Rural residents raise concerns about potentially contaminated drinking water after finding poisoned mice in their tanks as mouse plague continues to worsen.
- Mouse plague is worsening, causing significant stress and financial loss in regional Australia
- A viral image posted on social media shows poisoned mice in a drinking water tank in central west NSW
- People are warned to check and clean their water tanks to avoid disease
Frustrated landowners continue to try to reduce mouse populations with rigorous bait programs, but the problem shows no signs of slowing down.
Louise Hennessy, from Elong Elong in central western New South Wales, warned other rural residents of the potential health effects on humans and animals after finding baited mice in her drinking stash.
She made the discovery while climbing up on her house tank to check for a clog and was instantly overwhelmed by a repulsive odor.
“It was so horrible that I thought it would be a good picture to remind people to be vigilant about their water tanks,” Ms. Hennessy said.
“We always filter the water that flows into our house from the tanks and for us personally we feel like we’ve covered our precautions so we didn’t notice anything with the taste. But the smell of the mice was upstairs in the tank so disgusting. “
Farmers say that despite finding many dead mice, the population continues to grow despite bait programs. (
Delivered: Craig Wilson
Be careful when baiting
Ms. Hennessy contacted the Primary Health Unit to inquire about the health effects of poisoning mice in drinking water.
“I understand the need to bait mice on a rural property, but knowing what precautions to take is important,” she said.
“There are a lot of baits out there that are very toxic. There are a lot of wildlife that feed on the mice. There are so many things that need to be considered in order to keep everyone safe while fighting mouse plague.
“Think about what you are using, be careful when using bait, where to place it, and where the water source is. I just hope the frost comes soon to completely eradicate the mice.”
That one trap brought together 150 mice in a single night as the plague worsened in Wongarbon, in central west New South Wales. (
Delivered: Kristy Leigh
Human Health Concerns
Dubbo regional council’s environmental and health officer, Simone Tenne, said people often did not think of drinking water pollution.
“Rainwater tanks are seen as a clean source of drinking water, but they often contain frogs, insects and a large amount of bird feces that have come down from the roof,” said Ms. Tenne.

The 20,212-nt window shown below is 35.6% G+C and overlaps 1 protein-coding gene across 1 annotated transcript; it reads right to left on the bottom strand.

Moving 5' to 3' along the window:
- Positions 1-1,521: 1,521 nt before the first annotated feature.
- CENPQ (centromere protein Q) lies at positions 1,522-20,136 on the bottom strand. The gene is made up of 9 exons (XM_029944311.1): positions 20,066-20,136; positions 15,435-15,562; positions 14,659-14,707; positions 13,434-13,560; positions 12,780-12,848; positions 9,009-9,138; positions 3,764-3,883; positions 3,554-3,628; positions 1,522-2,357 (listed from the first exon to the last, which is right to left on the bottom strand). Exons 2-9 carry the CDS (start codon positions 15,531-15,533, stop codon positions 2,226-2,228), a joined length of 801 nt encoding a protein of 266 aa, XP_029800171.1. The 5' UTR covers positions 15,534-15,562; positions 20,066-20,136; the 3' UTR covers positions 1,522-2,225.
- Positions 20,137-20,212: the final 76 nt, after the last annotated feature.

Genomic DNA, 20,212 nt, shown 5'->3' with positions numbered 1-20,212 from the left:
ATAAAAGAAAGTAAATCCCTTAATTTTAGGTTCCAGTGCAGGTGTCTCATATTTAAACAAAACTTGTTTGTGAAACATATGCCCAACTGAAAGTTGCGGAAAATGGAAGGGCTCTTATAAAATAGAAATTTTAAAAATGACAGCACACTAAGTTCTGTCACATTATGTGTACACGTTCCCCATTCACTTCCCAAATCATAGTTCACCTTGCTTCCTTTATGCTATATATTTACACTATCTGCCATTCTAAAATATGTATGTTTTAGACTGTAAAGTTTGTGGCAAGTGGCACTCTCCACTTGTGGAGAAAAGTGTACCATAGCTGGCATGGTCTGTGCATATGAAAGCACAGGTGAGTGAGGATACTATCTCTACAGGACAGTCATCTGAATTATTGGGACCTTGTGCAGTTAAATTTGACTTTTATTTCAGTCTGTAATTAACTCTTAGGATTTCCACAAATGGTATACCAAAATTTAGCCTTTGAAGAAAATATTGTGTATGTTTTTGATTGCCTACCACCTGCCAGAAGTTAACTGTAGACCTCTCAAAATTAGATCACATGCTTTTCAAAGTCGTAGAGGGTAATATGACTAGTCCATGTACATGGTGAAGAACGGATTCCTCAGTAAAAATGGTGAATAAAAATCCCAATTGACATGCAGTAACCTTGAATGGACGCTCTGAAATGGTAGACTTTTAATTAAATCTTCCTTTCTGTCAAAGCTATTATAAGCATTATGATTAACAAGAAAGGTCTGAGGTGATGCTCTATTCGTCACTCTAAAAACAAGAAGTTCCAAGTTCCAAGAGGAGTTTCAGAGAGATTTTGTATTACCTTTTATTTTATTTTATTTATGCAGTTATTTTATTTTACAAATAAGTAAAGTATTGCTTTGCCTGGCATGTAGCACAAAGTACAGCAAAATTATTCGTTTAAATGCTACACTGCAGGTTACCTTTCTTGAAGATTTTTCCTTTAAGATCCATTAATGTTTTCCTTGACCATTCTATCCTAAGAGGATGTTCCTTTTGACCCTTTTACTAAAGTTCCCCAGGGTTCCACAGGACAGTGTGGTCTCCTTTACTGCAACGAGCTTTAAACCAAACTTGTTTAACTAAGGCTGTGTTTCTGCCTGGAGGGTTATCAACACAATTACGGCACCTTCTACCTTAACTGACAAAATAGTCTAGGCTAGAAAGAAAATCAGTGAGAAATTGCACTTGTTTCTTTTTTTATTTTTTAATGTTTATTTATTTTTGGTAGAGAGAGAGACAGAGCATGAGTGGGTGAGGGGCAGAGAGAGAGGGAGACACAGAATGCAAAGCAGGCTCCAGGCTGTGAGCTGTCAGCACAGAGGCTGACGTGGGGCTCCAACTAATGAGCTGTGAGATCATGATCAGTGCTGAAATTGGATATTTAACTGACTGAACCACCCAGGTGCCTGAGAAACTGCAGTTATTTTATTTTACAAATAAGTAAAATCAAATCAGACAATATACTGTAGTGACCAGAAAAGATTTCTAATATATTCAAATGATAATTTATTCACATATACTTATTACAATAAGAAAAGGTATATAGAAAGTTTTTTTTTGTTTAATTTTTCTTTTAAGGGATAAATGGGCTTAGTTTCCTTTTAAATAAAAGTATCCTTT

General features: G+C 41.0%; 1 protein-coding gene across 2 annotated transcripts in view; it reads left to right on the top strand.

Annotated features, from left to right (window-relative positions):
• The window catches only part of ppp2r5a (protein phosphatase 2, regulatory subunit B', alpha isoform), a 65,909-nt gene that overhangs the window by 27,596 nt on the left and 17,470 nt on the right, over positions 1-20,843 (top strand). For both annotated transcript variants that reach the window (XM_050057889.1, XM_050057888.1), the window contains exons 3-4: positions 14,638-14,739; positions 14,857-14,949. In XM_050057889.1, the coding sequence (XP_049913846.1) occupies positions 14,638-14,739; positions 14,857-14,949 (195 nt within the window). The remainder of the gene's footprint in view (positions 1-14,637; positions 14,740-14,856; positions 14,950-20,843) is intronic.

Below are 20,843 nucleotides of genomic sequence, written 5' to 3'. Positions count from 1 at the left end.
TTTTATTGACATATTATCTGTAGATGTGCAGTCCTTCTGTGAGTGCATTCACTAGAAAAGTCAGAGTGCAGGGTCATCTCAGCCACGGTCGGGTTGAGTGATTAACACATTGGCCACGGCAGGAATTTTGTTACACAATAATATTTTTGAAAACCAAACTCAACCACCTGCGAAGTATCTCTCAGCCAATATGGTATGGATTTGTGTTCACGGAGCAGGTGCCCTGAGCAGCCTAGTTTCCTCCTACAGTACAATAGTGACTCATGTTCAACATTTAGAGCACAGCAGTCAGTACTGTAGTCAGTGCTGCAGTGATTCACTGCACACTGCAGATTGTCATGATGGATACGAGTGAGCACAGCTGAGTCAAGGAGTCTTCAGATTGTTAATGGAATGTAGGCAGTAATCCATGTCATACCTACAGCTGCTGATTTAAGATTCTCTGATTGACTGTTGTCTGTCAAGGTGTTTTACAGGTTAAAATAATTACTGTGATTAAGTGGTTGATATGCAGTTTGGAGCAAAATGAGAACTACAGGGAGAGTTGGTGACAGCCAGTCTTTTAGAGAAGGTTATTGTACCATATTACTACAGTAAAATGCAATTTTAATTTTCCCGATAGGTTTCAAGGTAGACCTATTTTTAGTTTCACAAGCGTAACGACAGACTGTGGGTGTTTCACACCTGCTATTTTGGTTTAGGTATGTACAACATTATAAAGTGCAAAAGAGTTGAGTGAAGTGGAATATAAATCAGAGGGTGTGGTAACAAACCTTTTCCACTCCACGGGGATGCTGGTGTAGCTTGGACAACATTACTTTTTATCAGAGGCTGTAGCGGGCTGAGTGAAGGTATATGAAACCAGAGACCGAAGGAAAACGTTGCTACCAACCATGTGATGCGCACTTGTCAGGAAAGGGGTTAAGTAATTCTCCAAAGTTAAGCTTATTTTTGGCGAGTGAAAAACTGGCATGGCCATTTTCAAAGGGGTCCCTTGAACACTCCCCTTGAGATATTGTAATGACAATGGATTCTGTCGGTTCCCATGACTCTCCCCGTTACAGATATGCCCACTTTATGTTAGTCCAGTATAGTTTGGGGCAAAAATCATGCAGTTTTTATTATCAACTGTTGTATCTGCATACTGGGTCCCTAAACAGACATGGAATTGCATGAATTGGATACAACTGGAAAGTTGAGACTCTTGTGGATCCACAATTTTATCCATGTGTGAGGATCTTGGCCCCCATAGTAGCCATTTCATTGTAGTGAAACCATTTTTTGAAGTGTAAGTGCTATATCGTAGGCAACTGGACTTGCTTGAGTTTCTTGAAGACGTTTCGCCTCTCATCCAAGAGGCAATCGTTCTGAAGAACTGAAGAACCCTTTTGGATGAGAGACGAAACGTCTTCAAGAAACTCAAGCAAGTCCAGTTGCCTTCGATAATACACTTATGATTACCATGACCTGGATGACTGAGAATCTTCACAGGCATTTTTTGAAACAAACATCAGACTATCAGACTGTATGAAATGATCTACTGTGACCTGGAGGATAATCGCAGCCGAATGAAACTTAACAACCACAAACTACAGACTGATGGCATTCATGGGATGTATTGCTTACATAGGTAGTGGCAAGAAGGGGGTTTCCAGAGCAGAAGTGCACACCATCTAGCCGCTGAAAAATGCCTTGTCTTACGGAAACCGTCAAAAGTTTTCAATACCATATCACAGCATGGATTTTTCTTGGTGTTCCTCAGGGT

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“The public health sector recommends that people do some type of treatment, be it chlorination, a little acidification, or some type of filtration, to prevent bacteria from accidentally getting in through drinking contaminated water.”
Ms. Tenne said health problems could be caused by mice in drinking water.
“As with any dead creature in your water, you are dealing with a number of different bacteria, depending on the health of that species.
“You see Salmonella, E. coli, Giardia – a number of gastrointestinal diseases that you can get from drinking water containing a variety of bacteria and viruses.
“The problem with rainwater is that you can create a calm environment that gets nice and warm in the summer and that you have all sorts of contaminants that help bacteria thrive. You have to be very careful.”
She noted that it would take a large amount of poison to affect a person who drinks contaminated water.
“Getting sick from the poison the rat or mouse took would require an enormous dose,” said Ms. Tenne.
“You could take a spoonful of rat poison and it wouldn’t necessarily kill you, even if you’re a small person.
“You’d think the poison was extremely diluted, as would the fact that many of the poisons break down once ingested by the mouse.”
Bait mice are found in water tanks and basins during mouse plague. (
Delivered: Jane Blomley
Mice, snakes, fish, kangaroos
Richard Teague, Dubbo water tank cleaner, said he had encountered the problem frequently.
“I’ve seen all of my rodents show up in drinking water, from rats to many, many mice. Especially when people use bait, it makes them thirsty so they jump in the gutters, die, and next time It rains, they are flushed into the tanks, “said Mr. Teague.
“I’ve been pretty busy since the dust storm drought erupted over the years. There’s inches of dirt that has blown into tanks over the years. Now with this mouse plague.”
The water tank pro said people should be diligent in cleaning and maintaining the tank as mice weren’t the only animals causing problems.
Richard Teague says it’s not uncommon to find fish in tanks miles from the nearest waterway.
Delivered: Richard Teague
“It’s not uncommon to find fish – I see a lot of European carp end up in tanks,” said Teague.
“I don’t know how to get there – maybe birds carry the eggs. I find fish in open tanks on lots that can be miles from any river,” said Teague.
“I get a lot of snakes, I’ve had a kangaroo. In these cases we drain it, disinfect it, and start again to make it as clean as it was the day it was made.”
He said regular maintenance is a must to avoid drinking contaminated water.
“There’s no substitute for maintaining the tank baskets and your gutters. I vacuum mine pretty regularly and every time I’m pretty surprised at how much comes out of it,” said Teague.
“Wherever you have water that is kept still, algae tend to grow, die, and then fall to the bottom. Over several years it builds up, it is not uncommon to have various types of mud several feet deep are available, depending on where the water is coming from. “”